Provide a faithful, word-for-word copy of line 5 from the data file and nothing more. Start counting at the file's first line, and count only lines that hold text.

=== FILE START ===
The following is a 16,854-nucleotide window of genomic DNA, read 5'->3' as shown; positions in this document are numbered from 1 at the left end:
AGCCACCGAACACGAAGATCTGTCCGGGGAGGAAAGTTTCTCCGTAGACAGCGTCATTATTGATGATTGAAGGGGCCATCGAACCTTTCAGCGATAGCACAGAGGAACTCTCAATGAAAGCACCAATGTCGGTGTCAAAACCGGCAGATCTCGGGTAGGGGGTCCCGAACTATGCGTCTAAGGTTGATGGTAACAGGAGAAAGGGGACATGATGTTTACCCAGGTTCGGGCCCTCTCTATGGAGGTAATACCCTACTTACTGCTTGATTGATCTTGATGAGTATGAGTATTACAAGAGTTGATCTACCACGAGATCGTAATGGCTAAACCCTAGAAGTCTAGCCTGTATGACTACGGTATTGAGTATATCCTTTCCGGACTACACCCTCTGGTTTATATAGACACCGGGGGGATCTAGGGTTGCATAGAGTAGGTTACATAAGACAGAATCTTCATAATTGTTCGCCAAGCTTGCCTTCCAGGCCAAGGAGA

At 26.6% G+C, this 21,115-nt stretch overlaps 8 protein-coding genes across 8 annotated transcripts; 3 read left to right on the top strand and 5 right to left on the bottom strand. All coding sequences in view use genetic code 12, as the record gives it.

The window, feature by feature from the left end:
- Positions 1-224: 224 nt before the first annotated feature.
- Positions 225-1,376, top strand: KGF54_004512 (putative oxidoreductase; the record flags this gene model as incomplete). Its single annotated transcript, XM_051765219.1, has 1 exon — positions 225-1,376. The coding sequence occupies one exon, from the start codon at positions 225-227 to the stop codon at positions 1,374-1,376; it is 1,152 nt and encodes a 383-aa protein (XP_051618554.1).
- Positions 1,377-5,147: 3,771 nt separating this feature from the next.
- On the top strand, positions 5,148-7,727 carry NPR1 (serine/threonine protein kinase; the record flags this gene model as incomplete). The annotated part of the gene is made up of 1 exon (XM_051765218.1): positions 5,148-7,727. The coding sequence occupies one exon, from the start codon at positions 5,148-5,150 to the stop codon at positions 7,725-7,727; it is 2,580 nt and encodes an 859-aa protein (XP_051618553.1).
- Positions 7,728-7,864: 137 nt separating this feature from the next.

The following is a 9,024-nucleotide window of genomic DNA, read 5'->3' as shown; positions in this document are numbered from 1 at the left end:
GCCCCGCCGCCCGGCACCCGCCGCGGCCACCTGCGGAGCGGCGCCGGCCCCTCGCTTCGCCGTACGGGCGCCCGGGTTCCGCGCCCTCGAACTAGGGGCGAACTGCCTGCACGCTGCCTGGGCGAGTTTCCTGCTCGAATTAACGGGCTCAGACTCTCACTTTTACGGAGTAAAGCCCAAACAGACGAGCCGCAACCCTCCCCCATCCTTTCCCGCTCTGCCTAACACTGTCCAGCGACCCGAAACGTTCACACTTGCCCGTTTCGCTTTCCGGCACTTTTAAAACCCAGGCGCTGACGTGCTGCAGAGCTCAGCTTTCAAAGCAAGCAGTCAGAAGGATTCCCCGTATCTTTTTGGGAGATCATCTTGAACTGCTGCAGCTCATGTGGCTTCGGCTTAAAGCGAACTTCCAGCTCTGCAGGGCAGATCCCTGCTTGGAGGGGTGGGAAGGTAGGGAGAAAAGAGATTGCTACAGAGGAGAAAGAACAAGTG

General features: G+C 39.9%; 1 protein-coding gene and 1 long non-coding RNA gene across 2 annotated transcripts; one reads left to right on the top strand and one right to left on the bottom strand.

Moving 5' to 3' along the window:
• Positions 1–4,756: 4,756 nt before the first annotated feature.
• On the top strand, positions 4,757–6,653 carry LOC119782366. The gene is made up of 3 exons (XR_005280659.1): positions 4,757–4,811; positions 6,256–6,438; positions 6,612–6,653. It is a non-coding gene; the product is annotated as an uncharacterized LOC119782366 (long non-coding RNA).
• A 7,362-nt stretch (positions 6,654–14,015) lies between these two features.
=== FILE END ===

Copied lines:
- Positions 1-224: 224 nt before the first annotated feature.